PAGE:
July 5, 2007

Iraq Veterans Write

The polls tell us that, without qualification, or with one qualifier or another, about 70% of Americans have a negative view of the Iraq campaign...(It is not known if the follow-up question, "Where would you prefer to fight the war against al Qaeda?" was asked.)

In any event, July 4 provided the occasion for a collection of U.S. servicemen to weigh in on "Why We Fight", at NRO. With all the political rhetoric about funding and benchmarks and non-binding resolutions flying about, it was sobering to read the clear articulation of simple truths by some of the people closest to the front lines. Call it a timely reminder.

Like this from Iraq veteran, Major Eric Egland:

Sometimes, we must fight. We do so because freedom is worth defending, and tyranny must be opposed. America maintains a special role in defending freedom because our country does not just believe in freedom — freedom is our founding principle, our essence. Further, we live in the world’s oldest democracy and have been blessed with the strength to protect our freedoms and to help others who seek the same. The miracle of America is that we do not use our power to take away the freedom of others, as is the pattern of nations throughout history.

...or this from his wife, Ania Egland, a Polish native;

...what helped me was the knowledge that Eric was part of something important. The liberation of Iraq and Afghanistan is important to the people of the United States, to the people of those countries, and to freedom-loving people around the world.

My family deeply understands that “Freedom isn’t free.” I grew up under Communism. My parents suffered under Nazi rule. These experiences taught us the sad fact that some people, when given the opportunity, will enslave others — and sometimes, only military strength can stop them.

Just as the Allies liberated Europe from the Nazis, and Western military strength made the Soviet Wall crumble, Iraq and Afghanistan were ruled by brutal dictatorships until liberated by the US and its allies.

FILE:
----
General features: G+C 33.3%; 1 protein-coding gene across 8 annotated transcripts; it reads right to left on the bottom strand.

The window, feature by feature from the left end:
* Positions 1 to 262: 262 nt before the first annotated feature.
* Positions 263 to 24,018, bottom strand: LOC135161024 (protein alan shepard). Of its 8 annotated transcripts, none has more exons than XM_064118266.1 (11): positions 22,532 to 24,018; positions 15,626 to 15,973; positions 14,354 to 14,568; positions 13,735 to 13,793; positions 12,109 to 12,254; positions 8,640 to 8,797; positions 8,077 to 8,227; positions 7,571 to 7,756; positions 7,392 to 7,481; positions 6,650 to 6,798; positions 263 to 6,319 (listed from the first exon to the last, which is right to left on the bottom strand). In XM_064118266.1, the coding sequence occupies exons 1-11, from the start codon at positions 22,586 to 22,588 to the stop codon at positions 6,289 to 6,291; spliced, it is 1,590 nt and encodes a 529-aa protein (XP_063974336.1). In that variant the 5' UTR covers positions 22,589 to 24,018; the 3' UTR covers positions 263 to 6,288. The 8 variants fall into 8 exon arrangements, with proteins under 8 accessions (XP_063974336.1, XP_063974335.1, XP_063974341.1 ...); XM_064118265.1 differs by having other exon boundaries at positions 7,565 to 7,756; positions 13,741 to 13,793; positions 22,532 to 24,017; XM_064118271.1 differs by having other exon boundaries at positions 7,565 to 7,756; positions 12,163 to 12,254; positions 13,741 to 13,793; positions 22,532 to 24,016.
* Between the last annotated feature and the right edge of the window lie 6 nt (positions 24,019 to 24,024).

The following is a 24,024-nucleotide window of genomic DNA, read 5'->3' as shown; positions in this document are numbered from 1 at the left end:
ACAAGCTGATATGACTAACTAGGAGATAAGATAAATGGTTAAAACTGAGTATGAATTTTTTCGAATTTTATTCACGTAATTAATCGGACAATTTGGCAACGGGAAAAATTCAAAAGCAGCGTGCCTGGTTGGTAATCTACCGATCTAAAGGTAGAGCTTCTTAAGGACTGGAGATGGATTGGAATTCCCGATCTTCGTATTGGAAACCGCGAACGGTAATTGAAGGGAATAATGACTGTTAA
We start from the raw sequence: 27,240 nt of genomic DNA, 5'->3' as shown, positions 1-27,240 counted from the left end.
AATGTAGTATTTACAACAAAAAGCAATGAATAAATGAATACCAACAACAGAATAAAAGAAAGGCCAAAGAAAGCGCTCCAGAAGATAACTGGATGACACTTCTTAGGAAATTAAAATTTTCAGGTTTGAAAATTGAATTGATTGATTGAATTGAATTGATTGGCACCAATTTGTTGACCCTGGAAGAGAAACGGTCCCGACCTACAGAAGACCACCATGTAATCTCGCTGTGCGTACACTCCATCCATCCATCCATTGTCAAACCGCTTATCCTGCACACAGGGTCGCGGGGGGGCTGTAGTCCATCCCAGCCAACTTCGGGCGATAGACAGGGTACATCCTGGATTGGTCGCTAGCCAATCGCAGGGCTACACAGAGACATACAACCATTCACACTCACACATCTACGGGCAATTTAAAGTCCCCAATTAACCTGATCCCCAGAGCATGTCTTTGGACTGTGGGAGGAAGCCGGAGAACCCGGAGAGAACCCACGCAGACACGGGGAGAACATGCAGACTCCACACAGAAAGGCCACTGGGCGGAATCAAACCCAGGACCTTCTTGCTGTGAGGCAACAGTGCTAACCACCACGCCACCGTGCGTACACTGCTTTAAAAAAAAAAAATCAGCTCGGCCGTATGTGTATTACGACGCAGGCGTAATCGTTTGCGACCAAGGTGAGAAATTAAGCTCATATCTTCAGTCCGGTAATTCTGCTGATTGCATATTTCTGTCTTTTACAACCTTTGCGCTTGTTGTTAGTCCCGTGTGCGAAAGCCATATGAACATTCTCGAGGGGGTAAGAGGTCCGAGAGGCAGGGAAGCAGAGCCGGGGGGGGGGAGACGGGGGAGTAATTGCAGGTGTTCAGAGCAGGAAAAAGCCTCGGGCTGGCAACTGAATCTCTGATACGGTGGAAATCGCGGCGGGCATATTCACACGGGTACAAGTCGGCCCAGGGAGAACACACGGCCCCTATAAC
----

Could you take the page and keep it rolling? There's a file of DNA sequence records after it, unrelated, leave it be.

I have lived under tyranny, and I despise it. Whether it masquerades as Fascism, Communism, or Islamic radicalism, it remains tyranny.

Two other items from the front lines of the war:

A recent Michael Yon dispatch from Iraq, "Bless the Beats and Children", is a stunning photo-essay of the aftermath of a massacre in an Iraqi village. But unlike the unverified decapitation story, which was picked up by numerous mainstream news organs, this was more of a "dog bites man" story of al Qaeda murderousness, hence the media's self-censoring refusal to report it. Anyway, please check it out, and then go to Yon's follow-up post for more details.

Michael Yon is the anti-Reuters. That he continues to kick their mainstream ass in the arena of war journalism must be tremendously satisfying to many others besides me.

Jeff Goldstein reacts to the non-interest in Yon's legitimate scoop, and quotes one anonymous mainstream journalist who admits that it's because they are humiliated over their powerlessness and inability to effectively address tyranny via their preferred, non-military devices.

And on the subject of old media war coverage, a knockout piece by another U.S. soldier in Iraq, one Matt Sanchez, also appeared today at NRO. Among other things, he talks of how the insurgents have learned that it helps to lead the news with coalition deaths if you can provide the media with video of your fiery ambushes. So they take great pains to film them...for American evening news watchers as well as for jihadi recruitment web sites. This media gives useful idiots a bad name. Read it all, but here's a sample:

The media has a conflict of values. A successful insurgent will always get more recognition than a successful infantryman — no matter how many successful infantrymen there are. In an arm-wrestling match between progress and propaganda, the reward of media coverage for bad behavior has a Pavlovian effect on attention-seeking terrorists.

On my trip north, our convoy was hit by an IED. An explosion is a split-second flash, something you could miss if you blink. Like attempting to photograph a lightning bolt when the sky is clear, explosions are tricky to catch on film. You have to point at the right place in the right moment, and even then you’d need luck. Unless, of course, you know when, where, and how the bomb is about to go off.

Unlike any other player on the board, the press has no oversight, no mandate, few penalties, and even fewer consequences. In Fallujah, a suicide bomber kills one victim, but an “unidentified police officer” reports 20 dead and just as many casualties. Because there are not enough reporters on the ground, too many bureaus have outsourced both their reporting and standards to third-party “stringers” whose spectacular videos of explosions and inflated body counts have shown up on both jihadist recruiting sites and American television screens, simultaneously. These hacks-for-hire literally get more bucks for each bang.

Nothing happens? No cash from an image-driven 24-hour news cycle. Have the media made mistakes in coverage? No doubt. But in an industry where some claim to be “keeping them honest,” there’s no penalty for false or misleading reports. With accountability about as valid as last week’s newspaper, reporters still maintain carte blanche in their work. For a group that habitually decries abuse of power and unilateralism, who watches the watchmen?

Posted by dan at July 5, 2007 6:28 PM